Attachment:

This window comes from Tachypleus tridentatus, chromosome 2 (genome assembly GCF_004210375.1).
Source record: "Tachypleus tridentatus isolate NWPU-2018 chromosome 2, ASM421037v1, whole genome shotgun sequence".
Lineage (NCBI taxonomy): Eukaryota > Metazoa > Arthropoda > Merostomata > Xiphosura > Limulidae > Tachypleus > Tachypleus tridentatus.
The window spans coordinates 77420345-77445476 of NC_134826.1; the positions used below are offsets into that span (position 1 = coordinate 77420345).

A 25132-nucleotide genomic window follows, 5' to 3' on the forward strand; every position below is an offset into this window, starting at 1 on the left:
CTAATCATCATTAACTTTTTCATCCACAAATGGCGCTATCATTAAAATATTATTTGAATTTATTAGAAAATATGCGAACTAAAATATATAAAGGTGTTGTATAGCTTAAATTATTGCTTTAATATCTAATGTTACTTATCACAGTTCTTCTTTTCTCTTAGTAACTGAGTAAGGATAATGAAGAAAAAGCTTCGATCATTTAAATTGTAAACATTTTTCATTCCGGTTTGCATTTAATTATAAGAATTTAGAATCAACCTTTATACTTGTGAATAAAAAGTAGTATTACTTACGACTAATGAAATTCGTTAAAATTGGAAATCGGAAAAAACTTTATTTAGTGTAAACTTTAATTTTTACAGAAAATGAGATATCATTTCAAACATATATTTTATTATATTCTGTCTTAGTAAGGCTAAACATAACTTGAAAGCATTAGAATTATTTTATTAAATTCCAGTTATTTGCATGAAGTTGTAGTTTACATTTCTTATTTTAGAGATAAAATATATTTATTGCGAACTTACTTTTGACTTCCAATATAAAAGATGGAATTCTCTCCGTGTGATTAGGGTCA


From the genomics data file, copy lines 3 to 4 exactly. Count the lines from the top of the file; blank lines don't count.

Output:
Lineage (NCBI taxonomy): Eukaryota > Metazoa > Arthropoda > Merostomata > Xiphosura > Limulidae > Tachypleus > Tachypleus tridentatus.
The window spans coordinates 77420345-77445476 of NC_134826.1; the positions used below are offsets into that span (position 1 = coordinate 77420345).